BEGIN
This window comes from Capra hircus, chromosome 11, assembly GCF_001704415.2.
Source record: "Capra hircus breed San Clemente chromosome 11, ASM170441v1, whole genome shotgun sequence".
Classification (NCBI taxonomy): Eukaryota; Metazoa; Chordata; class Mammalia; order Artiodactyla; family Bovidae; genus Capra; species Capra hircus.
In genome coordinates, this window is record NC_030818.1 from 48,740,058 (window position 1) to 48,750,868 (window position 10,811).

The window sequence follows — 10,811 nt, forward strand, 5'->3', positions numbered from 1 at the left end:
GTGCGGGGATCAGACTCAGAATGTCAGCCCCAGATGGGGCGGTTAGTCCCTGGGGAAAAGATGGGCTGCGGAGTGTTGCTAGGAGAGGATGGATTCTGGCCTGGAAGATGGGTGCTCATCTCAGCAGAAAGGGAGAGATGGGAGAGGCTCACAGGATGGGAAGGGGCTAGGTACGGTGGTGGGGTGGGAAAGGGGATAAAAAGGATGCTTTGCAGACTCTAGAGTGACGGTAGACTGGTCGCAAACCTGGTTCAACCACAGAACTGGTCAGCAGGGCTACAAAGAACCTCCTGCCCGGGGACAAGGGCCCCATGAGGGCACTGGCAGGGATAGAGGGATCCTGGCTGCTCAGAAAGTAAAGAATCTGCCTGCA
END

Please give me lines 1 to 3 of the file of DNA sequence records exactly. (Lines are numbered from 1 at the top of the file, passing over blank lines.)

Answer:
This window comes from Capra hircus, chromosome 11, assembly GCF_001704415.2.
Source record: "Capra hircus breed San Clemente chromosome 11, ASM170441v1, whole genome shotgun sequence".
Classification (NCBI taxonomy): Eukaryota; Metazoa; Chordata; class Mammalia; order Artiodactyla; family Bovidae; genus Capra; species Capra hircus.